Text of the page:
NASA’s next manned spacecraft — its first new model in 40 years — is called the Orion, or “Apollo on steroids.” Presuming that it passes the various stages of unmanned flight tests, this may be the spacecraft that brings humans to Mars or to the asteroid belt for mining. To put it mildly, there are a lot of eggs in Orion’s basket, so much so that not even the government shutdown halted work on the craft. Even Universe Today dubbed 2014 “the Year of Orion.” Despite its importance, there are higher-priority matters, such as national security. Orion’s first exploration flight test, due to take place in September, has been pushed back to allow the U.S. Air Force to launch two Space Situational Awareness satellites.
The good news is that, thus far, Orion’s flight test will only be delayed for a few months, now scheduled for December. So 2014 might still be the Year of Orion after all. And while we’re talking about the good news, work on Orion seems to be going swimmingly. This craft, a partnership between NASA and Lockheed Martin, is about a third again as big as Apollo, has an updated computer system, failure detection systems, and capability to re-route and re-balance itself if it gets thrown off course. The service module is complete, which means that two thirds of the mission stack are good to go. The only part left is the crew module, which should be finished this spring at the Kennedy Space Center. The heat shield will also be installed this spring. So regardless of the delay, Orion looks to be a thing of beauty, and when it launches from atop a Delta 4 Heavy booster, we’ll all catch a glimpse of the future of humankind traveling beyond Earth orbit.Orion Service Module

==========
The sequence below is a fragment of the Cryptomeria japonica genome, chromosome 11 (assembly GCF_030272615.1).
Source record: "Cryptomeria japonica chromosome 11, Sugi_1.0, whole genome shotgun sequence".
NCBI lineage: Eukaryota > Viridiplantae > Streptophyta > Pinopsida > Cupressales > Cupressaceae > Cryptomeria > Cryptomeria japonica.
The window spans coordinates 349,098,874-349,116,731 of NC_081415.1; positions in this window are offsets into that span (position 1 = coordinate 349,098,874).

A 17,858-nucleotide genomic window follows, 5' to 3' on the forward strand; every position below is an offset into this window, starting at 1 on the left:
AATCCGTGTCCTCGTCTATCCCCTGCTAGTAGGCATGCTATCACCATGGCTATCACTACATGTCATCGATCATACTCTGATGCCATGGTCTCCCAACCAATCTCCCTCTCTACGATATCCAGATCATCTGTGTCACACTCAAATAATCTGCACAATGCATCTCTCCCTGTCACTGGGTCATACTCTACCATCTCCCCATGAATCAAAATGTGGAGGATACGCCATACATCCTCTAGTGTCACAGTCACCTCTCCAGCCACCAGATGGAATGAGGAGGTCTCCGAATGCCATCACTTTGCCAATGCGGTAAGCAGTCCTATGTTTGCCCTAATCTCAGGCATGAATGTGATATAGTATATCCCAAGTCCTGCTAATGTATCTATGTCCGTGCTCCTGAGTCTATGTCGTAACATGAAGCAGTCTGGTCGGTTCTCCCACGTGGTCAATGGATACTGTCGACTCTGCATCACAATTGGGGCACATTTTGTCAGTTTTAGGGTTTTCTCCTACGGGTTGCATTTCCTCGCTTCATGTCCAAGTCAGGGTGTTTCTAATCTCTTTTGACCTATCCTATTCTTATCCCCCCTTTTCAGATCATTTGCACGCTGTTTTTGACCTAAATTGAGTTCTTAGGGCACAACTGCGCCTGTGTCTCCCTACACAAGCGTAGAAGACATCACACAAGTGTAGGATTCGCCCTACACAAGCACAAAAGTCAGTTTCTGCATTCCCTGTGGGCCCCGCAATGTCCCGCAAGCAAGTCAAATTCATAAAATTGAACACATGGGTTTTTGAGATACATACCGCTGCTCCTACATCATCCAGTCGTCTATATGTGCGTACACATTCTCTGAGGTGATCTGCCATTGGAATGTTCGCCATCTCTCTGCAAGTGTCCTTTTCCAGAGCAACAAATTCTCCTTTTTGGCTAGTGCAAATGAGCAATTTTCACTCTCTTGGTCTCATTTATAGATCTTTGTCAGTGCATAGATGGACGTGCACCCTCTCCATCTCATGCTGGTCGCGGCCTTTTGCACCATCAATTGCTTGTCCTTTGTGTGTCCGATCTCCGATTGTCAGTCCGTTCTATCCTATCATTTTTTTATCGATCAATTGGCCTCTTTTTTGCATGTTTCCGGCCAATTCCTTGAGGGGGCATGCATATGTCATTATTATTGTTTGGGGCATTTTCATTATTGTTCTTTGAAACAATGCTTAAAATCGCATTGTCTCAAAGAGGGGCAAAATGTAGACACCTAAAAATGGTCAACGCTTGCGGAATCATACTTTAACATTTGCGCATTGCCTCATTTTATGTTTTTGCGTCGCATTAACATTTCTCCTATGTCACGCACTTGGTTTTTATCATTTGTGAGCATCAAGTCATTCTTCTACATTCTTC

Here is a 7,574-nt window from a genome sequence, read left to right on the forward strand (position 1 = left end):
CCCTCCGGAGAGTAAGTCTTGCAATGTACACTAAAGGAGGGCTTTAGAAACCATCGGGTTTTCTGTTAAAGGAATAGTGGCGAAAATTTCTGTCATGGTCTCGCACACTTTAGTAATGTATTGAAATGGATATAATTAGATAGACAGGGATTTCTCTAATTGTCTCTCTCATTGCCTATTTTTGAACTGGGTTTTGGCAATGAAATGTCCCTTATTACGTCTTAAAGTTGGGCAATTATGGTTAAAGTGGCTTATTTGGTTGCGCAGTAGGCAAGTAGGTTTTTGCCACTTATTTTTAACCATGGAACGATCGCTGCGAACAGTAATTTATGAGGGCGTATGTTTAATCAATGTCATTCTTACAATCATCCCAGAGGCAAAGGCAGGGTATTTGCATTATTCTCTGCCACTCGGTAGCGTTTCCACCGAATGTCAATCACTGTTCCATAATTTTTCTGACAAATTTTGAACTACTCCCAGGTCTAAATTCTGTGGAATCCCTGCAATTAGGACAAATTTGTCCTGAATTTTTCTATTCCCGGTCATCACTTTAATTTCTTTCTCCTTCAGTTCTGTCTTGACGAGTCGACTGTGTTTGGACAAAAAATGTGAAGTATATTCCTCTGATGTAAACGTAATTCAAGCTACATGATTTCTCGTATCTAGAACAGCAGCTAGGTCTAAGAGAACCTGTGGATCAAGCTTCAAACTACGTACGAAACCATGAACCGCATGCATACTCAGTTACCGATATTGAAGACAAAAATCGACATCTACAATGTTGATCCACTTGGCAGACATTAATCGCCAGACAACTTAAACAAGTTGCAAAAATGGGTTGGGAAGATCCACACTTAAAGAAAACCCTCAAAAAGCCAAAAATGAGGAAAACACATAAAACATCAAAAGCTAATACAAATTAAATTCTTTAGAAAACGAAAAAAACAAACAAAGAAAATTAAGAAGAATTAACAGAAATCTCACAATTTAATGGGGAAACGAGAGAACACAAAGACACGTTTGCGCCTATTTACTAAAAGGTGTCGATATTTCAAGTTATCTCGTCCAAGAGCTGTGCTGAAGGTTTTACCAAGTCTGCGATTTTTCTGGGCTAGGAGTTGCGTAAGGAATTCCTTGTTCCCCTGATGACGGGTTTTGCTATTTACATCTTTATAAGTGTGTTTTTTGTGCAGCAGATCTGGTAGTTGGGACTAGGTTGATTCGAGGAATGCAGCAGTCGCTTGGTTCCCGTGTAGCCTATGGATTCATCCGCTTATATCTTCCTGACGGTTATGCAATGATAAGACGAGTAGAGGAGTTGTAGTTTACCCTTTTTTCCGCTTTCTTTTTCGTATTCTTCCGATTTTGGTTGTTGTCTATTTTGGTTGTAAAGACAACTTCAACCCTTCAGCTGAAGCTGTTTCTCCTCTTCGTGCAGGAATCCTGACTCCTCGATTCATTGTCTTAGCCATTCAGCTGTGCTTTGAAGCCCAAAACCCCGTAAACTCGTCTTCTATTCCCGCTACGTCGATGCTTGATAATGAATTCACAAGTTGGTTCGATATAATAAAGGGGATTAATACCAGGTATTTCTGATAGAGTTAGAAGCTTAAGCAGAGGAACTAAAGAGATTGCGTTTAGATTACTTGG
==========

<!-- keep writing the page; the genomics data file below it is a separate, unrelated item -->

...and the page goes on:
About those Air Force satellites… you might be wondering what a Space Situational Awareness satellite is — I know I did when I read about this. They’re part of a secret program that was only declassified on February 21 by the Air Force Space Commander — the Geosynchronous Space Situational Awareness Program (GSSAP). The program “will present a significant improvement in space object surveillance, not only for better collision avoidance, but also for detecting threats,” which makes it sound like it’s more about evading asteroids or Gravity-type disasters with satellites or defunct space stations. But General William Shelton went on to say that “GSSAP will bolster our ability to discern when adversaries attempt to avoid detection and to discover capabilities they may have, which might be harmful to our critical assets at these higher altitudes.”
What adversaries does he mean? Aliens? More likely, he’s talking about the other 170 countries with space interests. “If we’re going to be a global power, we want global coverage, we want global access and we want it at a time and a place of our choosing,” Shelton said. Well, alright then.
This pair of satellites launches from the same Delta rockets as Orion, and from the same launch pad. You know what it’s like at the airport when two crafts want the same gate — the plane with the biggest payload wins. Good thing Orion’s patient. I have a feeling it will be worth waiting for.